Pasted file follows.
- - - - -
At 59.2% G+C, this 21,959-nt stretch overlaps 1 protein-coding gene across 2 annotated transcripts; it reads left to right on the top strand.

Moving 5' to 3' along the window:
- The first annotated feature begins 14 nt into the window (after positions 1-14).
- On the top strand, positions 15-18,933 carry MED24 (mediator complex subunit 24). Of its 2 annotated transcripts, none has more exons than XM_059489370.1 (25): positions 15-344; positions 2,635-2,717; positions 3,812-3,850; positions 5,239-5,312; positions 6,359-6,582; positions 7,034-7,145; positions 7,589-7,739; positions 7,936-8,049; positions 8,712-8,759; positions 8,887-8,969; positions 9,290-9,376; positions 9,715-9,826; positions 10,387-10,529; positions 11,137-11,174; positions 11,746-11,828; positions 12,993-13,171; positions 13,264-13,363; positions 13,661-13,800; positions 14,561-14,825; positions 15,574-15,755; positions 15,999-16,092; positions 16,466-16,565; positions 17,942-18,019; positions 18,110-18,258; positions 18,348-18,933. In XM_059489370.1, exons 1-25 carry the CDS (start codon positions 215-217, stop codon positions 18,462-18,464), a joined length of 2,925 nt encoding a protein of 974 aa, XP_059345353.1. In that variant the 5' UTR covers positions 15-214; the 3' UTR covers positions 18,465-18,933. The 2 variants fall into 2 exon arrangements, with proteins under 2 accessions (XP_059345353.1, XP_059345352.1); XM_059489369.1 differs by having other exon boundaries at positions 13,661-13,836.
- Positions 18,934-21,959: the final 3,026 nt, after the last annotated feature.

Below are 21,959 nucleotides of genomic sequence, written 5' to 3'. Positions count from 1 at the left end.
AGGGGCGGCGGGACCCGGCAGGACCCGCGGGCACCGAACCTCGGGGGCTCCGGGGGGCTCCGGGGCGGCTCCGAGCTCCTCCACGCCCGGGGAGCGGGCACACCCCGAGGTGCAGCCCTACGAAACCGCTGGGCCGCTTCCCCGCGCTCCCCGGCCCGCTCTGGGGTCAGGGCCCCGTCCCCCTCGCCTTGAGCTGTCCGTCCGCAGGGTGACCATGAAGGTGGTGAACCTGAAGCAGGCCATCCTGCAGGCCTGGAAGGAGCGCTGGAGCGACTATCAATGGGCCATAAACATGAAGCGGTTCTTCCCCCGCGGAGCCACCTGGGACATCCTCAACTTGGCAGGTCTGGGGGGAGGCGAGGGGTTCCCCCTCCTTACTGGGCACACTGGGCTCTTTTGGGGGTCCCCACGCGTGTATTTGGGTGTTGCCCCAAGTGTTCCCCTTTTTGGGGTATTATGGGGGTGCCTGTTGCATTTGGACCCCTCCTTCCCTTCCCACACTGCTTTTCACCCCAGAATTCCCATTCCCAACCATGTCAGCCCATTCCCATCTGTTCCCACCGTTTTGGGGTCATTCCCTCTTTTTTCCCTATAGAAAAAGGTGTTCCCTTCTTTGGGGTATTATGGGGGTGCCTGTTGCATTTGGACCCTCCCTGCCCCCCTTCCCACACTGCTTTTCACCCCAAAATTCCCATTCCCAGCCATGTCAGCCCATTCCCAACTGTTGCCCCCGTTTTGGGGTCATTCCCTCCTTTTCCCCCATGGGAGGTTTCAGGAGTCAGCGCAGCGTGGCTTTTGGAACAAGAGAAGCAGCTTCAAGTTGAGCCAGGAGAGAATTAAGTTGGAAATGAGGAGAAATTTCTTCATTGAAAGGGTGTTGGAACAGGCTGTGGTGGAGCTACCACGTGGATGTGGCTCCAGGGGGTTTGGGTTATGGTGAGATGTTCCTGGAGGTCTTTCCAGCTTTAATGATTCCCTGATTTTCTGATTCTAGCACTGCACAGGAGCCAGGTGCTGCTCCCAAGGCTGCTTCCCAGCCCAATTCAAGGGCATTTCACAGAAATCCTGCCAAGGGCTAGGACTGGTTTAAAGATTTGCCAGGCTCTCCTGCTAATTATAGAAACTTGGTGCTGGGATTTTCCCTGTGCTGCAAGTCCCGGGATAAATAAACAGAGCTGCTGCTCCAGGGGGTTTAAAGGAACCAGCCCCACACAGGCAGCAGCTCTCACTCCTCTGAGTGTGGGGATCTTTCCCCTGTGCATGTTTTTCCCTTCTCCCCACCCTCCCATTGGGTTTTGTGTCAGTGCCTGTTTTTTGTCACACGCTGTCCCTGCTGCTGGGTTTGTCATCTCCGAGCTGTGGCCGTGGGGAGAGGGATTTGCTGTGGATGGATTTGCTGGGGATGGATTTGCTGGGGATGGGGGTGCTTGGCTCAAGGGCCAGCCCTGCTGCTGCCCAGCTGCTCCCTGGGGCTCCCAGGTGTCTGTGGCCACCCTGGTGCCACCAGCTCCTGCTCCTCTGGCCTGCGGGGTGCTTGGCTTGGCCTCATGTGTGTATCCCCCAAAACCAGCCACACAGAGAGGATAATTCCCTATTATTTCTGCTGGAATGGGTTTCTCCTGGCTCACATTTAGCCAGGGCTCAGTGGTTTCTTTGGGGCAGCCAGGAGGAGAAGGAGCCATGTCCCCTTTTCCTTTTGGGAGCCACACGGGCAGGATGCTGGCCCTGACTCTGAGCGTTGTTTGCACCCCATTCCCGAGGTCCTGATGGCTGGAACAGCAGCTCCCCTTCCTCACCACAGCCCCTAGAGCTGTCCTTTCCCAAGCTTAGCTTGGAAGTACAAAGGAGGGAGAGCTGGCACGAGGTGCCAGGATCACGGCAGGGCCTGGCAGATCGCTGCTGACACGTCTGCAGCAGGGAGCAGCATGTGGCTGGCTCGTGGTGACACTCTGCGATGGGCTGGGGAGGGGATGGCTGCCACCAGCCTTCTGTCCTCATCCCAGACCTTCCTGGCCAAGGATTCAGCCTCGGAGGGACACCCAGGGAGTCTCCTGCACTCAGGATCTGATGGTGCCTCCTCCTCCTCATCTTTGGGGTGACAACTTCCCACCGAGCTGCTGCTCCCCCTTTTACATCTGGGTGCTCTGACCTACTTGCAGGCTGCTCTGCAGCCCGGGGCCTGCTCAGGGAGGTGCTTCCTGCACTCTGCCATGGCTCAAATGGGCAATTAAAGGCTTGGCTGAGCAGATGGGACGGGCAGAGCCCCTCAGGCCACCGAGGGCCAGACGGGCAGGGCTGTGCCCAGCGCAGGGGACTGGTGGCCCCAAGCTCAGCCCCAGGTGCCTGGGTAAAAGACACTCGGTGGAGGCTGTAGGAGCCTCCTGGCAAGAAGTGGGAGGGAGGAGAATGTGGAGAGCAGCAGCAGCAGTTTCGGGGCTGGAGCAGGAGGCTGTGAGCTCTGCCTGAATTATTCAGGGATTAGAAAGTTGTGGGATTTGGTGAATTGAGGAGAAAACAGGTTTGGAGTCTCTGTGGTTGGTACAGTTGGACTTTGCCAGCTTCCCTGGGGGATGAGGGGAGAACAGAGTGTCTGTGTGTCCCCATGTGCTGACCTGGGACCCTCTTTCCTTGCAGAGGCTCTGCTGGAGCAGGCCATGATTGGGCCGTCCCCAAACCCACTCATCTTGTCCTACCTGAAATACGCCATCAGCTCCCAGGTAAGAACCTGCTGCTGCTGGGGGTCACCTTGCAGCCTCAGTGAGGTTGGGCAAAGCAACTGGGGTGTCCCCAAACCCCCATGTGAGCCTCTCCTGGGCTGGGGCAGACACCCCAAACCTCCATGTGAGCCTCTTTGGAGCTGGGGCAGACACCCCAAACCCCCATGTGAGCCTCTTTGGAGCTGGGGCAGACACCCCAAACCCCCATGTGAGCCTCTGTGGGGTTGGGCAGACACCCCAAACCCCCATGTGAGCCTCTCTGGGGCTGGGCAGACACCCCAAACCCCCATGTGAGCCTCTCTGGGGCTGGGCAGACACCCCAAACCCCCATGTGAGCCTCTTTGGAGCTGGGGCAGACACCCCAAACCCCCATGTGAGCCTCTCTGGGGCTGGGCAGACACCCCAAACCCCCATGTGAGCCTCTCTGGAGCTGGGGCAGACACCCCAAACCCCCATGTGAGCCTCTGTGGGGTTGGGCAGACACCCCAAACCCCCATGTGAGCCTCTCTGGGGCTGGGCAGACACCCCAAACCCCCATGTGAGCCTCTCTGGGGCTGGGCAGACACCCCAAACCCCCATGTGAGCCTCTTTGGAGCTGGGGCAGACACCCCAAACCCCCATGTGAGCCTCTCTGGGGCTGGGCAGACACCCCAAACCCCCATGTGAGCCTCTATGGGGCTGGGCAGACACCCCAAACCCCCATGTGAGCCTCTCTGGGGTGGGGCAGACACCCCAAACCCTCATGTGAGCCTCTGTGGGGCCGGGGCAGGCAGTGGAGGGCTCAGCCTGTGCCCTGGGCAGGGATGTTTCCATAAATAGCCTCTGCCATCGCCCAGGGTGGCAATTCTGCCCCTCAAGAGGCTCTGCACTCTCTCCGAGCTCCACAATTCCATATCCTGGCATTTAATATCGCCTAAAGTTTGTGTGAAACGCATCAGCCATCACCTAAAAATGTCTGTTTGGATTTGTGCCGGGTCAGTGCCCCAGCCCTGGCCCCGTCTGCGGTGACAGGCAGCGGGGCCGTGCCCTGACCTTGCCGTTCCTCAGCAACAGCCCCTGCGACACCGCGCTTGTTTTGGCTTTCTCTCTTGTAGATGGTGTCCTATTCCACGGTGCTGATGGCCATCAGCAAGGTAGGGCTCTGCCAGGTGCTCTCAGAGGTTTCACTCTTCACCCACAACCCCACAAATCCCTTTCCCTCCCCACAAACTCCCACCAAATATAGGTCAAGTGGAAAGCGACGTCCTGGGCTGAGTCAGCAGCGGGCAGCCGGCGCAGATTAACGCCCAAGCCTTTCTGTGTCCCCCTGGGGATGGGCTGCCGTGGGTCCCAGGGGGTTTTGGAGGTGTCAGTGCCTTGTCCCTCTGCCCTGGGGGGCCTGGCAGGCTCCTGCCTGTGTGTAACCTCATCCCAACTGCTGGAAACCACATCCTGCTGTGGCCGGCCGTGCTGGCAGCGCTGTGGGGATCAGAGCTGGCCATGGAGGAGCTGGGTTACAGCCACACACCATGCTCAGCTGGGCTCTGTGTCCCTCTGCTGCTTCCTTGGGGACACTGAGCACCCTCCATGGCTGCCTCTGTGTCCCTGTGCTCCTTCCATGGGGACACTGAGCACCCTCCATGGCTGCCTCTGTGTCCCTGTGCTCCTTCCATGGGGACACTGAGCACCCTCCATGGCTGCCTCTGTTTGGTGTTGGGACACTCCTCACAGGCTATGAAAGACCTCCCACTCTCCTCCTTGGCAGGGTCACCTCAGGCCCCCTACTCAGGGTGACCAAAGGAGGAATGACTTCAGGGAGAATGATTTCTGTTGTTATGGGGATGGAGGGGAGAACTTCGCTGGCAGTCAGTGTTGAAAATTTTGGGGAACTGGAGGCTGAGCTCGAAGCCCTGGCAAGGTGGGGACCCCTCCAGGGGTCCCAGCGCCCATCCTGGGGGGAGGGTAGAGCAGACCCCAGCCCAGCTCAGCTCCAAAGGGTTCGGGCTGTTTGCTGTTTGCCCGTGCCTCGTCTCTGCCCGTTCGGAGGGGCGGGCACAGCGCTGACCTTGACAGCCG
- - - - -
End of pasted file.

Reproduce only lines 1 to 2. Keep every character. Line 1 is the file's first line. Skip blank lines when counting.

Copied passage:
At 59.2% G+C, this 21,959-nt stretch overlaps 1 protein-coding gene across 2 annotated transcripts; it reads left to right on the top strand.

Moving 5' to 3' along the window: